Grandma’s Pumpkin Chiffon Pie
One 9-inch pie shell, baked and cooled
1/4 cold water
1 envelope unflavoured gelatin
1-1/4 cup pumpkin puree (not pumpkin pie filling)
1/2 cup milk
1 teaspoon cinnamon
1/2 teaspoon salt
1/2 teaspoon ground ginger
1/4 teaspoon nutmeg
Pinch ground cloves (optional)
1 cup granulated sugar, separated
3 eggs, separated*
*The egg yolks are cooked into a sort of custard but the egg whites are whipped and incorporated into the pie filling raw. If you’re like me and feel squicky about eating raw eggs, separate your yolks and save the egg whites for an omelette. You can buy pasteurized egg whites in a carton near where the eggs are sold in most grocery stores (make sure you buy egg whites specifically and not whole eggs). If you go this route, there’s a tiny bit of math involved because you’ll need to multiple however many tablespoons of pasteurized egg white you’d sub for one egg by three for this recipe.
You need a double-boiler for this recipe but the good news is that if you don’t have one, you can easily fake it. Fill a pot with an inch or two of water and bring to a boil. Reduce heat to a simmer and cover with a heat-safe mixing bowl that’s big enough so the sides are wider than the mouth of the pot. You want your bowl to sit in the mouth of the pot and hang down into the pot but not be submerged in your water. I like to use a glass Pyrex bowl so I can easily check that my water is still boiling by scraping the bottom of my bowl (so I don’t have to lift the side of the bowl and let my precious heat escape).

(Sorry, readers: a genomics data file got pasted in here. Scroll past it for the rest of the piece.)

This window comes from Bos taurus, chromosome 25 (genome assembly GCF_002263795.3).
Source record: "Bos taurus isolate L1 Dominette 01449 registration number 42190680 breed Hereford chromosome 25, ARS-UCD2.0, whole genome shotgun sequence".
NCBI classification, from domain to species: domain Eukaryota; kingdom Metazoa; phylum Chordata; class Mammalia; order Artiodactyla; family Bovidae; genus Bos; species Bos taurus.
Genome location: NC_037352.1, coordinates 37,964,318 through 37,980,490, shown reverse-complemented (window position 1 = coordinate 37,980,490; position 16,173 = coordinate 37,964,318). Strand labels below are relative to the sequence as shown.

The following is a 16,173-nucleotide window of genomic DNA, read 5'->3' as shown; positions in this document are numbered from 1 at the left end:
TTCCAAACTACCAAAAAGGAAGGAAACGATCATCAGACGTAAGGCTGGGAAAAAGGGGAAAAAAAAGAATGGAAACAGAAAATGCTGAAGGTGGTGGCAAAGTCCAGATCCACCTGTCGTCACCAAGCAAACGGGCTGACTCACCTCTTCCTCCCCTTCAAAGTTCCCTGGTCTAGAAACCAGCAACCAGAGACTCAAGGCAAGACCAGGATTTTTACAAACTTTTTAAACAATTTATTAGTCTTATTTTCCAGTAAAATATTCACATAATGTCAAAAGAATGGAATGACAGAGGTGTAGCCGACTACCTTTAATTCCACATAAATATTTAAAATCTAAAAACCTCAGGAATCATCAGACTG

Soften gelatin by sprinkling it over the cold water and letting it sit for at least 10 minutes. You don’t need to stir it into the water.
In the top of your double-boiler (or mixing bowl) combine pumpkin, milk, spices, salt, 1/2 cup sugar, and egg yolks. Whisk together and continue stirring until thick. You want the water in the bottom of the double-boiler to remain at a gentle boil so your mixture will cook. Cook and whisk occasionally until your mixture thickens to pudding consistency (about 10 - 15 minutes). Remove from heat and whisk in gelatin mixture.
Cool. I usually pop my pumpkin mixture in the fridge for about 30 minutes to bring the temperature down. If you mix your egg whites in while it’s still too hot it will kind of curdle and break. This pie sounds a bit high maintenance, I know, but trust me; it’s worth it.
In a clean bowl, whip egg whites until frothy. Gradually add remaining 1/2 cup sugar and beat until stuff peaks form. Fold the egg whites into the cooled pumpkin mixture until well combined. Pour into baked (cooled) pie shell and chill.
Serve with oodles of fresh whipped cream and the smug knowledge that you win Thanksgiving, you devilish Pie Master.